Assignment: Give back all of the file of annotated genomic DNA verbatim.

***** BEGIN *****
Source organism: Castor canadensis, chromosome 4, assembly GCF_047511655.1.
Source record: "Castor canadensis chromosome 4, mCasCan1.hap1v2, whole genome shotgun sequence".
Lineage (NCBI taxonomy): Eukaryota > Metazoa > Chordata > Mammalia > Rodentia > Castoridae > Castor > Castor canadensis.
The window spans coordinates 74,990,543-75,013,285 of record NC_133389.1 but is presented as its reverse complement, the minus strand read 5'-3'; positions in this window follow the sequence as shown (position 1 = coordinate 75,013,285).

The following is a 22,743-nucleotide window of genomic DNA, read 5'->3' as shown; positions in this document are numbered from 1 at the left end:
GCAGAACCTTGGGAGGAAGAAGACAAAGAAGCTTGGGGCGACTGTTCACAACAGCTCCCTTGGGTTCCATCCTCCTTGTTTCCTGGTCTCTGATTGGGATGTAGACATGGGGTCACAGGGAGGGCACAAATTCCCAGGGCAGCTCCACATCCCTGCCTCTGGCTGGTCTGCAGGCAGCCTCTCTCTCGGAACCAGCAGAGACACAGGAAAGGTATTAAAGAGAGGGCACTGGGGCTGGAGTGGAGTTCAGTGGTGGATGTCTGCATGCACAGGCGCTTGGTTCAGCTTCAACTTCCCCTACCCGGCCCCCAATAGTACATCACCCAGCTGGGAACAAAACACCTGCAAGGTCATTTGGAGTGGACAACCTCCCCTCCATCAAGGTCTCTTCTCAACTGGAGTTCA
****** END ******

Source organism: Castor canadensis, chromosome 4, assembly GCF_047511655.1.
Source record: "Castor canadensis chromosome 4, mCasCan1.hap1v2, whole genome shotgun sequence".
Lineage (NCBI taxonomy): Eukaryota > Metazoa > Chordata > Mammalia > Rodentia > Castoridae > Castor > Castor canadensis.
The window spans coordinates 74,990,543-75,013,285 of record NC_133389.1 but is presented as its reverse complement, the minus strand read 5'-3'; positions in this window follow the sequence as shown (position 1 = coordinate 75,013,285).

The following is a 22,743-nucleotide window of genomic DNA, read 5'->3' as shown; positions in this document are numbered from 1 at the left end:
GCAGAACCTTGGGAGGAAGAAGACAAAGAAGCTTGGGGCGACTGTTCACAACAGCTCCCTTGGGTTCCATCCTCCTTGTTTCCTGGTCTCTGATTGGGATGTAGACATGGGGTCACAGGGAGGGCACAAATTCCCAGGGCAGCTCCACATCCCTGCCTCTGGCTGGTCTGCAGGCAGCCTCTCTCTCGGAACCAGCAGAGACACAGGAAAGGTATTAAAGAGAGGGCACTGGGGCTGGAGTGGAGTTCAGTGGTGGATGTCTGCATGCACAGGCGCTTGGTTCAGCTTCAACTTCCCCTACCCGGCCCCCAATAGTACATCACCCAGCTGGGAACAAAACACCTGCAAGGTCATTTGGAGTGGACAACCTCCCCTCCATCAAGGTCTCTTCTCAACTGGAGTTCA